The city revealed itself as we approached from behind its the inclined terraces of the upper table land and at last it stretched before us as upon a map. At a little distance the aspect was somewhat Oriental. . . . The material thick sun dried adobe common to all parts of the Eastern world was of a dull leaden blue deepened by the atmosphere a gray like the shingles of the roofs.

By the late 1840s and early 1850s, Utahns made pervasive use of adobe throughout the territory for residences, meetinghouses, commercial buildings, and town walls. For a time, even the plans for the Salt Lake Temple were drawn up with the idea that it would be built in sun-dried mud brick.

As first, Utahns did not entirely appreciate the flexibility and strength of the material; many settlers built modest residences that emulated their prior log cabins in size and scale, thus these homes received the name adobe cabins. Typically these buildings (small rectangular structures with one or two rooms) were unadorned, without milled soffits or eves; had relatively low roofs; and often had “lean-to” additions in the rear.

Not long after Utah builders understood the full possibilities of adobe, they became very adept at constructing large homes, barns, and outbuildings with expanded footprints, heights, and floors. Soon after the early 1850s, anything that had been previously built of lumber, kiln-dried brick, or stone was made of adobe.

Social Hall in Salt Lake City, 1858

The Social Hall is an example of adobe used in a public building. It was built in 1852 on a sandstone foundation. The main floor contained a hall for drama and dancing while the basement was used for dining and parties. It was located at 41 South State Street and was torn down in 1922. Remnants of the building are preserved at a small museum at its site. To the left of the Social Hall can be seen the residence of Edwin D. Woolley which was also built in 1852. Many adobe residences of this type were constructed in early Utah. David A. Burr, photographer Utah State Historical Society Collections

The small, first-generation adobe cabins were often razed and replaced or added to, in some cases becoming entirely surrounded by new additions. Utah still has many adobe homes (although scores of them are torn down annually); however, most Utahns have not come to appreciate these seemingly insignificant and unheralded pioneer structures.

Utahns used their once-ubiquitous adobe brick as a building material into the 1890s and as an interior, load-bearing material (behind kiln-dried brick and wood) into the depression years. Sometimes hard to identify, adobe buildings are typically found covered in stucco, are somewhat boxy in appearance, and have very thick walls evident from deep set windows and door frames.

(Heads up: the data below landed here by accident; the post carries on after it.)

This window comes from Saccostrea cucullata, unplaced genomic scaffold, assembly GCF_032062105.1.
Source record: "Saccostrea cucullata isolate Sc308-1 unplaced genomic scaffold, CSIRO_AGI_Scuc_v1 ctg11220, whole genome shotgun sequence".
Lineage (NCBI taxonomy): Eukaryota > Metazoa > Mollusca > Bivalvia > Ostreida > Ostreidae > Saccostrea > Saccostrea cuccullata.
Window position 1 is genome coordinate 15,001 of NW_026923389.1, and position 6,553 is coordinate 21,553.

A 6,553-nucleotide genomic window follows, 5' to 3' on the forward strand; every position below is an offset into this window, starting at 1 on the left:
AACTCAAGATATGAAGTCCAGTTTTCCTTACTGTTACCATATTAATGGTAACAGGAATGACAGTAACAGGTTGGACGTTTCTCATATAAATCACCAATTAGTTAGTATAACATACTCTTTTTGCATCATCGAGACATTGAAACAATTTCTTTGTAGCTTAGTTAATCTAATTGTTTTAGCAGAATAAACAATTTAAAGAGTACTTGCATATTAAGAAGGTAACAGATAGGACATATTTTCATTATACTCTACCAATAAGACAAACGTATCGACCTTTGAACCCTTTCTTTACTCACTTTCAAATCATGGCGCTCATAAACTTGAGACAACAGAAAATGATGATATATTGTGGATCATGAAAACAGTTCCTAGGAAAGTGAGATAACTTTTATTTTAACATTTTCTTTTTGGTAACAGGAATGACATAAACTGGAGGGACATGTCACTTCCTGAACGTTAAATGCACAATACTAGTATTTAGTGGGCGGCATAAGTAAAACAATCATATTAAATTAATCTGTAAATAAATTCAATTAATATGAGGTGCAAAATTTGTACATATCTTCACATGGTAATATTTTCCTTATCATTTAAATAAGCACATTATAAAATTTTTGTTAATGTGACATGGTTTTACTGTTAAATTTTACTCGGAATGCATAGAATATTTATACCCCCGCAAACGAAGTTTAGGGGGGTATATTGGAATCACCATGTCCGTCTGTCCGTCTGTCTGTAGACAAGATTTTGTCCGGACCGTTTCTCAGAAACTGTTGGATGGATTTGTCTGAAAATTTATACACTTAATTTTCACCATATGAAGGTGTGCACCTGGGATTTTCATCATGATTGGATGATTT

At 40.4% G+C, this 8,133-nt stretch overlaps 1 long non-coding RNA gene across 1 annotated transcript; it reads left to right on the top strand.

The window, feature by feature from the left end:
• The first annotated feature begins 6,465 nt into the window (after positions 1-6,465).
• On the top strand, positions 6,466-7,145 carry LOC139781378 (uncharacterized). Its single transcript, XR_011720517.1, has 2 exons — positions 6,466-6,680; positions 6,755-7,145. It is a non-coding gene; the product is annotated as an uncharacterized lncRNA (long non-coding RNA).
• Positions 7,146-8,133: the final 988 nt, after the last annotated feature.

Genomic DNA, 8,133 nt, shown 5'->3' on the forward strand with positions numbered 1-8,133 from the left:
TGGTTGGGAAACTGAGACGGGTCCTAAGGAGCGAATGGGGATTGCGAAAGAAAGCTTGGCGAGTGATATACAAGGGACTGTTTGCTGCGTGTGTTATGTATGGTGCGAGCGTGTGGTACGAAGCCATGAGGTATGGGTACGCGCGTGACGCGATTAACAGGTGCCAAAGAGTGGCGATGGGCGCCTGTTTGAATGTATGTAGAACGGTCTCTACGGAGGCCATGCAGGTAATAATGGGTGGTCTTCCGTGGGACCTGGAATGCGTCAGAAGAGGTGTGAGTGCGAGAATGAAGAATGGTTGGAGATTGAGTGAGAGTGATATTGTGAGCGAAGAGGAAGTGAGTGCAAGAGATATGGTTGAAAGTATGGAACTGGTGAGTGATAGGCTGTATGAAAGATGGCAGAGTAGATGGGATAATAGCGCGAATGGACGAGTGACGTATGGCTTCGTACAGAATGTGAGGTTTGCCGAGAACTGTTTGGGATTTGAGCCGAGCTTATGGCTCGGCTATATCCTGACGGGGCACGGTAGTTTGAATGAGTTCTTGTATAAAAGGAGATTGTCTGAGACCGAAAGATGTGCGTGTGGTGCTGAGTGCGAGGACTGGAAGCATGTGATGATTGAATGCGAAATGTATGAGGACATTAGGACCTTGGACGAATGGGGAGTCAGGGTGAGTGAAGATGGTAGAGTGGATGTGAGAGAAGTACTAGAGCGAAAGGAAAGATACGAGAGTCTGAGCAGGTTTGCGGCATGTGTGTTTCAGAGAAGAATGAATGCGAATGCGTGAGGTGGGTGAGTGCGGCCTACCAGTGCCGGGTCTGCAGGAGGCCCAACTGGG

Are there any adobe cabins in your town or city? If so tell us about them and their location.

Provo: A Case Study

Settled on April 1, 1849, Provo was first known as Fort Utah. When the settlers needed to move beyond the fort, they built log cabins close to the Provo River and what was called Fort Field. In 1850, William Lemon and Peter Conover platted farther to the east, and adobe brick became the building material of choice. Provo’s second fort, on what is now North Park (Fifth West and Fifth North), included an adobe yard where diverted mill water was used to produce the sun-dried brick[1]. An area next to the fort was platted out and allotted to number of citizens who set up adobe production yards.

When Brigham Young told the Provo settlers to “fort up” during the Walker War (1853–1856), they built (but did not entirely complete) an adobe “Spanish Wall.”[2] Another early use of the technology in Provo occurred when James Loveless constructed his adobe cabin (see adjacent photos) on the town plat, just inside the so-called Spanish Wall. Though the people of Provo did have a few early log cabins, adobe carried them through the pioneering years before the arrival of the railroad and the introduction of kiln-dried brick-making in the settlement (a process that was firmly established there by the late 1860s).

More than fifty years ago, many Utah County pioneer log cabins became part of the Provo Pioneer Village. Now the village, which is managed by the Brigham Young Chapter of the Sons of Utah Pioneers, is working hard to save and move the Loveless cabin—one of Utah’s remaining adobe cabins—to the village. The village is located at Fifth North and Fifth West, less than two hundred yards from the site of the afore-mentioned adobe brick yards. The organization wishes to tell the story of the pioneer James Loveless—who served as a mayor of Provo and a bishop in the LDS church—as well as the story of the essential role of adobe in the settlement of Utah.  We commend the Provo Pioneer Village and its’ honorary mayor Steve Nelson, for gathering community support for the preservation of this humble cabin.

Read more about Utah’s historic adobe homes in this recent article from the Provo Daily Herald, “Provo’s Oldest Home Saved With the Help of LDS Church,” published December 13, 2013 by Caleb Warnock.


[1] D. Robert Carter, From Fort to Village: Provo, Utah 1850-1854 (Provo City Corporation, 2008), 91-92.

[2] ibid, pages 227-230; This “Spanish Wall” runs from the present-day Seventh West on Sixth South to University Avenue to Fifth North to Seventh West